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Is it possible to use a plug-in architecture with a WCF service? I've read up a little on plug-in architecture and I am not completely sure if I am understanding its benefit that much. I have a simple WCF web service, that essentially streams in data and streams some data back; the data is xml. Someone has told me that me the behavior or functionality of the service could be modified or added on to by taking advantage of a plug-in architecture. Is that true? Is there any documentation/examples available online to point me in the right direction?
Posted 18-Jan-13 9:41am
SAKryukov 18-Jan-13 15:57pm
Generally, it's quite possible. I never knew any documentation, but I can just build such architecture, because this is one of the many things I do. It's hard to help you in a more concrete way, based on your very limited information.
iCanDivideByZero 18-Jan-13 16:06pm
What information could I provide to help. I mean, it sounds you are confirming what I heard. So by implementing a plugin architecture the behavior of the service can be changed/added on to then? That would be great!
SAKryukov 18-Jan-13 16:31pm
I have no idea what can you do. Isn't that obvious that you should know better?

Unfortunately, it can easily grow well out of the scope of this forum, which is called Quick Questions & Answers. And what you are asking about is rather pretty much a whole work at the technological architecture. I don't even have enough reason for a formal answer.

You see, even when you ask "added on to", I cannot see, add to — what, exactly? You might need to explain some ultimate goals of the whole product, the scope of expected changes in behavior of the service or communication, even the social and business model (like who is supposed to define changed behavior, implement plug-in, deploy it — where, what party should do it; and, importantly, why). I have a good number of past answers on plug-in architecture, but they are more general, not touching WCF aspects at all. And even they are pretty complex for understanding.

If you want, I could give you the links, so you would see what's involved from purely technological side. And then you could see what's involved and might see more clearly what about your product you might need to share... how about that?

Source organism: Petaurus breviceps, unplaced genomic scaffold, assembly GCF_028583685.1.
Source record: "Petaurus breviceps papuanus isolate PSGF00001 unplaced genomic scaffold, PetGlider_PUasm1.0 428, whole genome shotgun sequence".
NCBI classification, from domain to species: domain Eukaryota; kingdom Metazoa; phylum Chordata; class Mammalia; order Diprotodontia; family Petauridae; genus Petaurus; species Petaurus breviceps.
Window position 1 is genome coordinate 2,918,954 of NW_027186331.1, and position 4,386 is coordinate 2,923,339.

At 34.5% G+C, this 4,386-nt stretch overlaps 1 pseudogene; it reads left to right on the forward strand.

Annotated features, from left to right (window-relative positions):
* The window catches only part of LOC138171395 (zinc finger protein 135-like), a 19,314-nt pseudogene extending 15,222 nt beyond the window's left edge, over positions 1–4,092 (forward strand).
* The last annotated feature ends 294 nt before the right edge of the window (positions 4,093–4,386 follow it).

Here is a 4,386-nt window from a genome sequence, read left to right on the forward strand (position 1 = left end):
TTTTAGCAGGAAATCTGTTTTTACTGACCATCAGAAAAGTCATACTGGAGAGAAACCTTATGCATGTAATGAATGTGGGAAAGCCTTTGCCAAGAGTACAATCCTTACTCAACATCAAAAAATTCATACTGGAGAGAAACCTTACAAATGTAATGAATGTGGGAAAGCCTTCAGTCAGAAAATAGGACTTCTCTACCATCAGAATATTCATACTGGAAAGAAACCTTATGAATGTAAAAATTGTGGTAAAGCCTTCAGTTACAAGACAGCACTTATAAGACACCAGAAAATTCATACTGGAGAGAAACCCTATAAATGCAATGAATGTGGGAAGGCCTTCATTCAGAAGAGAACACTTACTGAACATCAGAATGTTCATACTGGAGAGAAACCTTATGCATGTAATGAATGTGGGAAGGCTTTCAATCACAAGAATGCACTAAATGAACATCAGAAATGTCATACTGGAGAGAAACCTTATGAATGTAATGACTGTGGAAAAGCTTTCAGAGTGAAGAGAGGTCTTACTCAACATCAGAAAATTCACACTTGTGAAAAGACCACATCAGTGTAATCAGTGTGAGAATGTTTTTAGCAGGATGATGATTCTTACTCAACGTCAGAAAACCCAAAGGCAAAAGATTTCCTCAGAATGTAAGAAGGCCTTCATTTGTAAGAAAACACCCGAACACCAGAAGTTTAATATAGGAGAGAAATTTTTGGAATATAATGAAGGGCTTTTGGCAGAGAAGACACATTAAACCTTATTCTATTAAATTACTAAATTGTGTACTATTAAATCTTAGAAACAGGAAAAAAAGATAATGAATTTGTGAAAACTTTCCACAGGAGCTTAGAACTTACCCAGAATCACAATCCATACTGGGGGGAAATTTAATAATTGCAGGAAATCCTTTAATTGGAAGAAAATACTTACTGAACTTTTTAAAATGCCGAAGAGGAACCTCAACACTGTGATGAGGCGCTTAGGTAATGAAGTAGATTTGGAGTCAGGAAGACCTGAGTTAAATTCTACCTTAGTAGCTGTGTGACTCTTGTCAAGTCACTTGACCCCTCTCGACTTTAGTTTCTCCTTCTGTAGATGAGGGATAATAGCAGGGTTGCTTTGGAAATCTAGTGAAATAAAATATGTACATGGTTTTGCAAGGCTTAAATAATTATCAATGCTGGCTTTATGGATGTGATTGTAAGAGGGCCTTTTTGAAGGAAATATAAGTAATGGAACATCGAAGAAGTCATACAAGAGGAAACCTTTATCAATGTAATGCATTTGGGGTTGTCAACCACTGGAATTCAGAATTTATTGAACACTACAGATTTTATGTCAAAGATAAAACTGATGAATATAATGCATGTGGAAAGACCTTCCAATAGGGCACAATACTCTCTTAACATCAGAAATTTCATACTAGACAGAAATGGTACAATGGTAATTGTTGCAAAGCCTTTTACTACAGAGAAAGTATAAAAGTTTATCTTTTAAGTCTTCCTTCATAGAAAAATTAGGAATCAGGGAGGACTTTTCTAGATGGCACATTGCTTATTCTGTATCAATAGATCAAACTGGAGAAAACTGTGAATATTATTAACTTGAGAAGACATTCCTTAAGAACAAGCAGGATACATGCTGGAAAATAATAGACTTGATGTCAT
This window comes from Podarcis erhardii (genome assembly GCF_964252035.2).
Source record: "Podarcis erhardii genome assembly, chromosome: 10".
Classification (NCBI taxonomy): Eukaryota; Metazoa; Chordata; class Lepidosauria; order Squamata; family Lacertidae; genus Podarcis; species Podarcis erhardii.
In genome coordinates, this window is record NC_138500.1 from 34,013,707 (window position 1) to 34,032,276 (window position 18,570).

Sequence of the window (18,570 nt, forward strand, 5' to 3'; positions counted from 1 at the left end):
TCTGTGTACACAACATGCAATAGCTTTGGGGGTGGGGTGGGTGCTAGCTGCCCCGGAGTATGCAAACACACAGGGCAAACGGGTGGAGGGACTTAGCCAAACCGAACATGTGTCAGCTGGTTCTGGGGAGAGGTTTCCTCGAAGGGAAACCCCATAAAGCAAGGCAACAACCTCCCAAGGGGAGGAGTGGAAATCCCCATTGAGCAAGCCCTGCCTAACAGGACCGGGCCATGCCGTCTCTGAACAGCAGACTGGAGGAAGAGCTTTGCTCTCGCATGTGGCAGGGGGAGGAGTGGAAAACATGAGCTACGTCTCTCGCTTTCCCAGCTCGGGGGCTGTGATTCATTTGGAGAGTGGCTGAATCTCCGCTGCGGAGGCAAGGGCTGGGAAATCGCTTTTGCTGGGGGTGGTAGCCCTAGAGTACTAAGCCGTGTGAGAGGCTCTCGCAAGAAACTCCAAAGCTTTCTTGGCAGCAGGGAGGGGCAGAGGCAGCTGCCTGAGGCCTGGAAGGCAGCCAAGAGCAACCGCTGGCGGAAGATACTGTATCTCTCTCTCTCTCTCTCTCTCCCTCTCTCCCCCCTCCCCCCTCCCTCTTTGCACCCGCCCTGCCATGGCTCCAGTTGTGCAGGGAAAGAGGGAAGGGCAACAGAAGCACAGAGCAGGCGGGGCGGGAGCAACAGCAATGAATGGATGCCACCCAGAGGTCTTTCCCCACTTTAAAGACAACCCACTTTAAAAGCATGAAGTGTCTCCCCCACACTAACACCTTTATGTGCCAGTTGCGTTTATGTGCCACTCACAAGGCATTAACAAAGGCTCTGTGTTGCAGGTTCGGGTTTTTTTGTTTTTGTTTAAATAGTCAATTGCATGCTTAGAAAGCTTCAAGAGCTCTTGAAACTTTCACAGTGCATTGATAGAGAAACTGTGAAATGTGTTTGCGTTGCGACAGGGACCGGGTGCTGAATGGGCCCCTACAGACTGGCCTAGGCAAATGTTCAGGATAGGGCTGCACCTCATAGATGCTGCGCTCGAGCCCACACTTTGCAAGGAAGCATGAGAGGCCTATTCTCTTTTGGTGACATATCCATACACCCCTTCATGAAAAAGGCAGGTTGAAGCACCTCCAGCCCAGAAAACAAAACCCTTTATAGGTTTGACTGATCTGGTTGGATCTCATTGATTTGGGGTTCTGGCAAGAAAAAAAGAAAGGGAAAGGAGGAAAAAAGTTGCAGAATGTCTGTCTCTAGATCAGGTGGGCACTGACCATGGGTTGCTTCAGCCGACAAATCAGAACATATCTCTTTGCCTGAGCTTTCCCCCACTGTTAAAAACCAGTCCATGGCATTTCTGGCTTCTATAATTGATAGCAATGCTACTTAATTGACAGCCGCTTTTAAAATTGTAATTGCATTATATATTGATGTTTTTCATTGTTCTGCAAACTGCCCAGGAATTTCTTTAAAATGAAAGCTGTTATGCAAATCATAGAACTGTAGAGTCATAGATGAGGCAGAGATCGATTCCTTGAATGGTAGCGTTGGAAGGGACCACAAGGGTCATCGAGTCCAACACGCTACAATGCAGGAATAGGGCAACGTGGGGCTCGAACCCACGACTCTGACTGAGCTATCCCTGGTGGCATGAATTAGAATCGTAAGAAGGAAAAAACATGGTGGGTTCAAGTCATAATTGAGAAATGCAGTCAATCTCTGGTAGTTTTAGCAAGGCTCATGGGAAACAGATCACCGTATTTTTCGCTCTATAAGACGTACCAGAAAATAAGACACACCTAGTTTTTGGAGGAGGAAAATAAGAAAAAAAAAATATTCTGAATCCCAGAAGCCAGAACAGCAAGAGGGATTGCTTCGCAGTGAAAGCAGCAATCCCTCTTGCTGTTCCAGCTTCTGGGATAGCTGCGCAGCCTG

iCanDivideByZero 18-Jan-13 16:45pm
Yes the links will be good enough, thanks. My apologies turning this into more than a quick Q&A session :)
SAKryukov 18-Jan-13 17:07pm
OK, done. What do you think? :-)
iCanDivideByZero 18-Jan-13 17:24pm
Sounds good! Now I got some reading to do lol. I will have to process this first before I can say I'll be able to make use of it. But at least I know for sure it's plausible now. Thanks!
SAKryukov 18-Jan-13 17:44pm
Well, if you see that it makes sense, please don't forget to accept my answer formally (green button).
In all cases, you follow-up questions on the topic will be quite welcome.

Good luck,

1 solution

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Solution 1

OK, as I promised, some links to my past answers:

Create WPF Application that uses Reloadable Plugins...[^],
AppDomain refuses to load an assembly[^],
code generating using CodeDom[^],
C# Reflection InvokeMember on existing instance[^],
Projects and DLL's: How to keep them managable?[^],
Gathering types from assemblies by it's string representation[^].

Sorry that the application fields mentioned above did not imply WCF (but might include it). I answered in so great detail to some of the questions referenced above mostly because the applications were much more certain than in your case.

Right now, I can add just a couple of considerations.

The most difficult technical issue with the plug-in architectures appears when you need to unload a plug-in. In some applications, it is never needed, so it makes things way simpler. Most likely, you will need it in your field, but I cannot be sure.

This is because unloading of an assembly is not allowed in .NET, by pretty obvious safety reasons. If you need to actually change some plug-ins during run time, you can only load a plug-in assembly in a separate Application Domain and later unload the whole domain. As the address spaces of different domains are perfectly isolated, it involved no danger of invocation of anything already unloaded. This is resolution is at the same time a difficulty, because the Application Domain can only communication via IPC (is that clear?). Fortunately, the AppDomain class provides highly simplified IPC facilities convenient and pretty easy for Application Domain communications.

And here is some good news related to WCF: WCF is already the IPC. It means that in proper architecture, you can introduce plug-in assembly and develop the mechanism of its use without adding additional complexity related to domain communications: they will communicate via WCF channels anyway. The same states for "classical" .NET remoting. (Some claim that "classical" .NET remoting should be considered obsolete, but I cannot agree with that, because it can provide better flexibility in more difficult scenarios than the typical ones.)

Does it make any sense for your? If you are getting to some ideas, your further questions are quite welcome.


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